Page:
The French and Indian War (1754–63) was a watershed event in the political development of the colonies.  Following Britain’s acquisition of French territory in North America, King George III issued the Royal Proclamation of 1763 limiting westward expansion of colonial settlements, all with the goal of organizing his newly enlarged North American empire and avoiding conflict with Native Americans beyond the Appalachian Mountains.  This alienated colonists who had fought the war with the promise of a new source of free or cheap land in mind.

Furthermore, the French and Indian War nearly doubled Great Britain’s national debt, and Parliament was keen to find new sources of revenue to settle this debt.

In 1764, Parliament began allowing customs officers to search random houses in the colonies for smuggled goods on which no import tax had been paid. British authorities thought that if profits from smuggled goods could be directed towards Britain, the money could help pay off debts. Colonists were horrified that they could be searched without warrant at any given moment.

Also in 1764, Parliament began to impose new taxes on the colonists. The Sugar Act of 1764 reduced taxes on sugar and molasses imposed by the earlier Molasses Act, but at the same time strengthened the enforcement of tax collection, making smuggling harder. It also provided that British judges, and not colonial juries – who, as consumers of the smuggled sugar in question, might be more sympathetic to the accused – would try cases involving violations of that Act.

The next year, Parliament passed the Quartering Act, which required the colonies to provide room and board for British soldiers stationed in North America; the soldiers would serve various purposes, chiefly to enforce the previously passed acts of Parliament.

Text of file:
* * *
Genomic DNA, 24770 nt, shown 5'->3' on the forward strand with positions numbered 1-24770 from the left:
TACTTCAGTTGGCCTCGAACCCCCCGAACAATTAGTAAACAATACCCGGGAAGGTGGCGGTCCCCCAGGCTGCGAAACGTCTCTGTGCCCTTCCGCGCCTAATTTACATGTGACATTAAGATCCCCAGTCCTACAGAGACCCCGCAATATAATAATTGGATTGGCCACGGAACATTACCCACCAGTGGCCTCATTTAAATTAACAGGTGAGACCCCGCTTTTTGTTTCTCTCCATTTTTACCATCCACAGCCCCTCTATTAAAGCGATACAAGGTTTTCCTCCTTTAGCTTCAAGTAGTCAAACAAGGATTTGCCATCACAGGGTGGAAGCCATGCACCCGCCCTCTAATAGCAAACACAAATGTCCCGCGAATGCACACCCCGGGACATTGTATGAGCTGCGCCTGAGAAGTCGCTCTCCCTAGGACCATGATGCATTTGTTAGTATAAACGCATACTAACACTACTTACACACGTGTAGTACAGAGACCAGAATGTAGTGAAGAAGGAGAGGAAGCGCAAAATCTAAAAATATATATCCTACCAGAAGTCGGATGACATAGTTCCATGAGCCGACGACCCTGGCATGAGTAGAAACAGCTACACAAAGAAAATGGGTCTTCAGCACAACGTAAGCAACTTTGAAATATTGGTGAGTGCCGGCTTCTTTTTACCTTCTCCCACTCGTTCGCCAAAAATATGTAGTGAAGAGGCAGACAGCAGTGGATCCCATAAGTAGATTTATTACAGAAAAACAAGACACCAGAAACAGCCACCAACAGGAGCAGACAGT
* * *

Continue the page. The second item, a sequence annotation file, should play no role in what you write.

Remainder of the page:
Following the Quartering Act, Parliament passed one of the most infamous pieces of legislation: the Stamp Act. Previously, Parliament imposed only external taxes on imports, paid by the merchants who actually brought goods into the colonies. The Stamp Act provided the first internal tax paid directly by the colonists when they purchased books, newspapers, pamphlets, legal documents, playing cards, and dice. These items – important for communication and entertainment – now required an official tax stamp as proof of payment.

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Proof sheet of one-penny stamps submitted for approval to Commissioners of Stamps by engraver, May 10, 1765.

The colonial legislature of Massachusetts requested a conference on the Stamp Act; the Stamp Act Congress met in October that year, petitioning the King and Parliament to repeal the act before it went into effect at the end of the month, crying “taxation without representation.”  Specifically, these colonists argued that as English subjects, they were entitled to a voice in Parliament.  As it stood, the colonists had no right to vote – so Parliament could impose all of the unpopular laws and taxes that it liked on colonists, and they faced no consequences at the ballot box…  Without a member of Parliament working on their behalf, this was hardly the outcome of a democracy – it may as well be the act of an absolute tyrant.

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American newspapers reacted to the Stamp Act with anger and predictions of the demise of journalism.

The Stamp Act faced vehement opposition throughout the colonies. Merchants and consumers alike threatened to boycott British products. Thousands of New Yorkers rioted near the location where the stamps were stored. In Boston, the Sons of Liberty, a violent group led by radical statesman Samuel Adams, destroyed the home of Lieutenant Governor Thomas Hutchinson.  Adams wanted to free people from their awe of social and political superiors, make them aware of their own power and importance, and thus arouse them to action. Toward these objectives, he published articles in newspapers and made speeches in town meetings, instigating resolutions that appealed to the colonists’ democratic impulses.

The Sons of Liberty also popularized the use of tar and feathering to punish and humiliate offending government officials starting in 1767. This method was also used against those who threatened to break the boycott and later against British Loyalists during the American Revolution.